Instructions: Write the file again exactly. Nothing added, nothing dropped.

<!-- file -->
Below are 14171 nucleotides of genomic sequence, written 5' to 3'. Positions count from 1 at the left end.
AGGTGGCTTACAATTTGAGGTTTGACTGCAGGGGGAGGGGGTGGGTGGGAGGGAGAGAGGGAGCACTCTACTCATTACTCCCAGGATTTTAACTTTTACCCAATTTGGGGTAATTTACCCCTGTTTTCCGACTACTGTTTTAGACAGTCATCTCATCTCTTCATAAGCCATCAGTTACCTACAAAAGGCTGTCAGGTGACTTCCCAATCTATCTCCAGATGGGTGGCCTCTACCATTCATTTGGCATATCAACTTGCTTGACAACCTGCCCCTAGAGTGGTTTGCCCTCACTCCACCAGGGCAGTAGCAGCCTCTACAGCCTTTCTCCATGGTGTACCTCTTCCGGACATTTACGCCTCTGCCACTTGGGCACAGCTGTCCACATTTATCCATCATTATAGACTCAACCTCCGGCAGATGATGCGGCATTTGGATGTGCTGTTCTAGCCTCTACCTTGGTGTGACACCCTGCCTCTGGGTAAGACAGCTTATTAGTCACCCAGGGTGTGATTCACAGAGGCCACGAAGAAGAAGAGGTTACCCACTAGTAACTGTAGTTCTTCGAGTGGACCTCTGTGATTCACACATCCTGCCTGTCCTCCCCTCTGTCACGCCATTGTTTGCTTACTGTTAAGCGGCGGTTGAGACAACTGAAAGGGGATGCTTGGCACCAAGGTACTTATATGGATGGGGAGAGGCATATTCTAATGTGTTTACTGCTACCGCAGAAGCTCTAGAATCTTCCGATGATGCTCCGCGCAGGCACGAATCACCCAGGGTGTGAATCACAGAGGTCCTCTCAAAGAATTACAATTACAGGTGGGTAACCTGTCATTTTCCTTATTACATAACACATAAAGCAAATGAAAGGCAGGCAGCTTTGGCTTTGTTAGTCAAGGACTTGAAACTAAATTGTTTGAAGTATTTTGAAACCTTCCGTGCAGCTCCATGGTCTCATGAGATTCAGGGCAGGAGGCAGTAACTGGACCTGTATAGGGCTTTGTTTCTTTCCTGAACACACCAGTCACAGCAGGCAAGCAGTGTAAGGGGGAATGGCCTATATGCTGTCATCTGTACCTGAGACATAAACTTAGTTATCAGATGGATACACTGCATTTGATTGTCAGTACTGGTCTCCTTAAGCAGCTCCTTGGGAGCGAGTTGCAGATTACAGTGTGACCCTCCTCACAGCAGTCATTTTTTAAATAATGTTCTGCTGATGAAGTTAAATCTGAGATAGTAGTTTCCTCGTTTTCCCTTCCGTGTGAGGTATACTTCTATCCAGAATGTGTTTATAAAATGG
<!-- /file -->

Below are 14171 nucleotides of genomic sequence, written 5' to 3'. Positions count from 1 at the left end.
AGGTGGCTTACAATTTGAGGTTTGACTGCAGGGGGAGGGGGTGGGTGGGAGGGAGAGAGGGAGCACTCTACTCATTACTCCCAGGATTTTAACTTTTACCCAATTTGGGGTAATTTACCCCTGTTTTCCGACTACTGTTTTAGACAGTCATCTCATCTCTTCATAAGCCATCAGTTACCTACAAAAGGCTGTCAGGTGACTTCCCAATCTATCTCCAGATGGGTGGCCTCTACCATTCATTTGGCATATCAACTTGCTTGACAACCTGCCCCTAGAGTGGTTTGCCCTCACTCCACCAGGGCAGTAGCAGCCTCTACAGCCTTTCTCCATGGTGTACCTCTTCCGGACATTTACGCCTCTGCCACTTGGGCACAGCTGTCCACATTTATCCATCATTATAGACTCAACCTCCGGCAGATGATGCGGCATTTGGATGTGCTGTTCTAGCCTCTACCTTGGTGTGACACCCTGCCTCTGGGTAAGACAGCTTATTAGTCACCCAGGGTGTGATTCACAGAGGCCACGAAGAAGAAGAGGTTACCCACTAGTAACTGTAGTTCTTCGAGTGGACCTCTGTGATTCACACATCCTGCCTGTCCTCCCCTCTGTCACGCCATTGTTTGCTTACTGTTAAGCGGCGGTTGAGACAACTGAAAGGGGATGCTTGGCACCAAGGTACTTATATGGATGGGGAGAGGCATATTCTAATGTGTTTACTGCTACCGCAGAAGCTCTAGAATCTTCCGATGATGCTCCGCGCAGGCACGAATCACCCAGGGTGTGAATCACAGAGGTCCTCTCAAAGAATTACAATTACAGGTGGGTAACCTGTCATTTTCCTTATTACATAACACATAAAGCAAATGAAAGGCAGGCAGCTTTGGCTTTGTTAGTCAAGGACTTGAAACTAAATTGTTTGAAGTATTTTGAAACCTTCCGTGCAGCTCCATGGTCTCATGAGATTCAGGGCAGGAGGCAGTAACTGGACCTGTATAGGGCTTTGTTTCTTTCCTGAACACACCAGTCACAGCAGGCAAGCAGTGTAAGGGGGAATGGCCTATATGCTGTCATCTGTACCTGAGACATAAACTTAGTTATCAGATGGATACACTGCATTTGATTGTCAGTACTGGTCTCCTTAAGCAGCTCCTTGGGAGCGAGTTGCAGATTACAGTGTGACCCTCCTCACAGCAGTCATTTTTTAAATAATGTTCTGCTGATGAAGTTAAATCTGAGATAGTAGTTTCCTCGTTTTCCCTTCCGTGTGAGGTATACTTCTATCCAGAATGTGTTTATAAAATGG